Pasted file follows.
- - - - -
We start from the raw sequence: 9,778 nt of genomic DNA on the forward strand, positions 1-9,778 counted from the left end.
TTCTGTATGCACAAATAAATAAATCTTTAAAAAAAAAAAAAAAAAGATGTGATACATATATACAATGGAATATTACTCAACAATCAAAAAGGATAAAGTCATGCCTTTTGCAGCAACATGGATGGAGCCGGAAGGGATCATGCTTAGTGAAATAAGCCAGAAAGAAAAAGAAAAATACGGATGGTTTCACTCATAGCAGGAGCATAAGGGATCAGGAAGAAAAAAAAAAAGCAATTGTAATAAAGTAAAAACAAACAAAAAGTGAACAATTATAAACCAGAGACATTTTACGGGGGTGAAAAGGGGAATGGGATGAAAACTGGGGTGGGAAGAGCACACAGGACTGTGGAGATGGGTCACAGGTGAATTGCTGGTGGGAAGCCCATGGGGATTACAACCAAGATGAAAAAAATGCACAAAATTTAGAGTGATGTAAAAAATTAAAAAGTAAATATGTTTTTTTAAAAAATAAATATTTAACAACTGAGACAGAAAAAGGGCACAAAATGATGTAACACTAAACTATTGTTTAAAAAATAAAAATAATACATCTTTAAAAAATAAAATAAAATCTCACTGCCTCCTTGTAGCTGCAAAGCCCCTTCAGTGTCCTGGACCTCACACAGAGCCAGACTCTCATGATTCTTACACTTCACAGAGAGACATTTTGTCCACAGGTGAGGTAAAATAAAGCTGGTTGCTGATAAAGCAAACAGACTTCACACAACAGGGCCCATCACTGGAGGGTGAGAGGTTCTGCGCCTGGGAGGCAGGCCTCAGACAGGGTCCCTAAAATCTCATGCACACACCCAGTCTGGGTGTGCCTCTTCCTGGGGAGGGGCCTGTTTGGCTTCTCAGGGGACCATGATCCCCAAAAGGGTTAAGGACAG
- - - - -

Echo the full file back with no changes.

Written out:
We start from the raw sequence: 9,778 nt of genomic DNA on the forward strand, positions 1-9,778 counted from the left end.
TTCTGTATGCACAAATAAATAAATCTTTAAAAAAAAAAAAAAAAAGATGTGATACATATATACAATGGAATATTACTCAACAATCAAAAAGGATAAAGTCATGCCTTTTGCAGCAACATGGATGGAGCCGGAAGGGATCATGCTTAGTGAAATAAGCCAGAAAGAAAAAGAAAAATACGGATGGTTTCACTCATAGCAGGAGCATAAGGGATCAGGAAGAAAAAAAAAAAGCAATTGTAATAAAGTAAAAACAAACAAAAAGTGAACAATTATAAACCAGAGACATTTTACGGGGGTGAAAAGGGGAATGGGATGAAAACTGGGGTGGGAAGAGCACACAGGACTGTGGAGATGGGTCACAGGTGAATTGCTGGTGGGAAGCCCATGGGGATTACAACCAAGATGAAAAAAATGCACAAAATTTAGAGTGATGTAAAAAATTAAAAAGTAAATATGTTTTTTTAAAAAATAAATATTTAACAACTGAGACAGAAAAAGGGCACAAAATGATGTAACACTAAACTATTGTTTAAAAAATAAAAATAATACATCTTTAAAAAATAAAATAAAATCTCACTGCCTCCTTGTAGCTGCAAAGCCCCTTCAGTGTCCTGGACCTCACACAGAGCCAGACTCTCATGATTCTTACACTTCACAGAGAGACATTTTGTCCACAGGTGAGGTAAAATAAAGCTGGTTGCTGATAAAGCAAACAGACTTCACACAACAGGGCCCATCACTGGAGGGTGAGAGGTTCTGCGCCTGGGAGGCAGGCCTCAGACAGGGTCCCTAAAATCTCATGCACACACCCAGTCTGGGTGTGCCTCTTCCTGGGGAGGGGCCTGTTTGGCTTCTCAGGGGACCATGATCCCCAAAAGGGTTAAGGACAG